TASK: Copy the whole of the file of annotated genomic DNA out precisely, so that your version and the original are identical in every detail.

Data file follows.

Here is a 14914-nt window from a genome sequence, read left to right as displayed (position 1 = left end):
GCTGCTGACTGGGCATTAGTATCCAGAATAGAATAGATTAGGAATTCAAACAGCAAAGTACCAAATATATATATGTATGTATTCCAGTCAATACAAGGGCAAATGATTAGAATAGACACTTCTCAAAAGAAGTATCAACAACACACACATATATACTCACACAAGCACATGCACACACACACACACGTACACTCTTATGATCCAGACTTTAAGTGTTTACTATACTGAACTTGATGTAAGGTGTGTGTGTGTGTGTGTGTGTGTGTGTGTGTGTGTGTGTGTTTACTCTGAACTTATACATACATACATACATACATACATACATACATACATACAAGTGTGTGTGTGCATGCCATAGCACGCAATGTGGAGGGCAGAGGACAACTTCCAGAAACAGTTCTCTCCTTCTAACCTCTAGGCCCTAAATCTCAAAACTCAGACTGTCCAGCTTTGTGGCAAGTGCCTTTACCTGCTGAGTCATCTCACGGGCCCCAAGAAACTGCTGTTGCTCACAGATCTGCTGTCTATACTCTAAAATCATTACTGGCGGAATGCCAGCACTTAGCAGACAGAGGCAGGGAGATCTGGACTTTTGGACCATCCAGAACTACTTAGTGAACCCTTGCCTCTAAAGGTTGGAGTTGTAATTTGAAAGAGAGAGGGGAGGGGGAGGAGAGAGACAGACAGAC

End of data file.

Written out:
Here is a 14914-nt window from a genome sequence, read left to right as displayed (position 1 = left end):
GCTGCTGACTGGGCATTAGTATCCAGAATAGAATAGATTAGGAATTCAAACAGCAAAGTACCAAATATATATATGTATGTATTCCAGTCAATACAAGGGCAAATGATTAGAATAGACACTTCTCAAAAGAAGTATCAACAACACACACATATATACTCACACAAGCACATGCACACACACACACACGTACACTCTTATGATCCAGACTTTAAGTGTTTACTATACTGAACTTGATGTAAGGTGTGTGTGTGTGTGTGTGTGTGTGTGTGTGTGTGTGTGTGTTTACTCTGAACTTATACATACATACATACATACATACATACATACATACATACAAGTGTGTGTGTGCATGCCATAGCACGCAATGTGGAGGGCAGAGGACAACTTCCAGAAACAGTTCTCTCCTTCTAACCTCTAGGCCCTAAATCTCAAAACTCAGACTGTCCAGCTTTGTGGCAAGTGCCTTTACCTGCTGAGTCATCTCACGGGCCCCAAGAAACTGCTGTTGCTCACAGATCTGCTGTCTATACTCTAAAATCATTACTGGCGGAATGCCAGCACTTAGCAGACAGAGGCAGGGAGATCTGGACTTTTGGACCATCCAGAACTACTTAGTGAACCCTTGCCTCTAAAGGTTGGAGTTGTAATTTGAAAGAGAGAGGGGAGGGGGAGGAGAGAGACAGACAGAC